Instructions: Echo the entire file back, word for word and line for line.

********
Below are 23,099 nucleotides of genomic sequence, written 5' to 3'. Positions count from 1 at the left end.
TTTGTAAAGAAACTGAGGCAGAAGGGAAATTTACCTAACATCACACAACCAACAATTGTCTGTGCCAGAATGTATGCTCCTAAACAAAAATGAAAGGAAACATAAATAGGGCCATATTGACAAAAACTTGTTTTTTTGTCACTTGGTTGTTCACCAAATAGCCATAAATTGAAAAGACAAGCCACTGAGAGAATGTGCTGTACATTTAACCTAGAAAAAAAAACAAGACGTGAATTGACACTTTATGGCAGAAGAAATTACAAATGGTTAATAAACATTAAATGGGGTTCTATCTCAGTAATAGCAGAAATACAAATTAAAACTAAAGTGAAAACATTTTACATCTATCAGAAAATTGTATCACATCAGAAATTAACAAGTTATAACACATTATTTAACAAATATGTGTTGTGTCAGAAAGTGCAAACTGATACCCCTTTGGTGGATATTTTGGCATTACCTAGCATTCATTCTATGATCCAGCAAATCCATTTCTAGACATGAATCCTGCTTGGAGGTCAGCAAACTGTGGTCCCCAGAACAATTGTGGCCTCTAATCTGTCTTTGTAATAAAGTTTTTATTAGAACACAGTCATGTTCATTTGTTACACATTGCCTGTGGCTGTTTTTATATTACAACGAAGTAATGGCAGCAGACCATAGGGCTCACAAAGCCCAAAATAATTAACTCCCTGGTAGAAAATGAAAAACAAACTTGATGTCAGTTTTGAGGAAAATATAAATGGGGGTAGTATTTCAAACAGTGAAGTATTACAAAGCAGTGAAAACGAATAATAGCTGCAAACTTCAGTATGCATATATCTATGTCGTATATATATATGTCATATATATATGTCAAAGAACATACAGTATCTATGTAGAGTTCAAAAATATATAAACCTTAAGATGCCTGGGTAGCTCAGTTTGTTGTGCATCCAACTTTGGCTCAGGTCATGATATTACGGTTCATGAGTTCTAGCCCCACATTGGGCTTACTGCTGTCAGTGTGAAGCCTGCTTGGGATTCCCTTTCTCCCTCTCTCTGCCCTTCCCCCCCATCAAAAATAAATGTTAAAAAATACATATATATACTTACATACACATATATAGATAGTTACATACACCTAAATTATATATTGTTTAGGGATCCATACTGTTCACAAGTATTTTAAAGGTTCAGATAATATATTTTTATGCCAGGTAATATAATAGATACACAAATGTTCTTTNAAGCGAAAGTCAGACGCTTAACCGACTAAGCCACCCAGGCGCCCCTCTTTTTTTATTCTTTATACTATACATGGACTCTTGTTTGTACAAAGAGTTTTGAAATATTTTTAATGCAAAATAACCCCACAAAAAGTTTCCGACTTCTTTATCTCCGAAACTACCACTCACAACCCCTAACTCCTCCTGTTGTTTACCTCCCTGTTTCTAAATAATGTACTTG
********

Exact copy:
Below are 23,099 nucleotides of genomic sequence, written 5' to 3'. Positions count from 1 at the left end.
TTTGTAAAGAAACTGAGGCAGAAGGGAAATTTACCTAACATCACACAACCAACAATTGTCTGTGCCAGAATGTATGCTCCTAAACAAAAATGAAAGGAAACATAAATAGGGCCATATTGACAAAAACTTGTTTTTTTGTCACTTGGTTGTTCACCAAATAGCCATAAATTGAAAAGACAAGCCACTGAGAGAATGTGCTGTACATTTAACCTAGAAAAAAAAACAAGACGTGAATTGACACTTTATGGCAGAAGAAATTACAAATGGTTAATAAACATTAAATGGGGTTCTATCTCAGTAATAGCAGAAATACAAATTAAAACTAAAGTGAAAACATTTTACATCTATCAGAAAATTGTATCACATCAGAAATTAACAAGTTATAACACATTATTTAACAAATATGTGTTGTGTCAGAAAGTGCAAACTGATACCCCTTTGGTGGATATTTTGGCATTACCTAGCATTCATTCTATGATCCAGCAAATCCATTTCTAGACATGAATCCTGCTTGGAGGTCAGCAAACTGTGGTCCCCAGAACAATTGTGGCCTCTAATCTGTCTTTGTAATAAAGTTTTTATTAGAACACAGTCATGTTCATTTGTTACACATTGCCTGTGGCTGTTTTTATATTACAACGAAGTAATGGCAGCAGACCATAGGGCTCACAAAGCCCAAAATAATTAACTCCCTGGTAGAAAATGAAAAACAAACTTGATGTCAGTTTTGAGGAAAATATAAATGGGGGTAGTATTTCAAACAGTGAAGTATTACAAAGCAGTGAAAACGAATAATAGCTGCAAACTTCAGTATGCATATATCTATGTCGTATATATATATGTCATATATATATGTCAAAGAACATACAGTATCTATGTAGAGTTCAAAAATATATAAACCTTAAGATGCCTGGGTAGCTCAGTTTGTTGTGCATCCAACTTTGGCTCAGGTCATGATATTACGGTTCATGAGTTCTAGCCCCACATTGGGCTTACTGCTGTCAGTGTGAAGCCTGCTTGGGATTCCCTTTCTCCCTCTCTCTGCCCTTCCCCCCCATCAAAAATAAATGTTAAAAAATACATATATATACTTACATACACATATATAGATAGTTACATACACCTAAATTATATATTGTTTAGGGATCCATACTGTTCACAAGTATTTTAAAGGTTCAGATAATATATTTTTATGCCAGGTAATATAATAGATACACAAATGTTCTTTNAAGCGAAAGTCAGACGCTTAACCGACTAAGCCACCCAGGCGCCCCTCTTTTTTTATTCTTTATACTATACATGGACTCTTGTTTGTACAAAGAGTTTTGAAATATTTTTAATGCAAAATAACCCCACAAAAAGTTTCCGACTTCTTTATCTCCGAAACTACCACTCACAACCCCTAACTCCTCCTGTTGTTTACCTCCCTGTTTCTAAATAATGTACTTG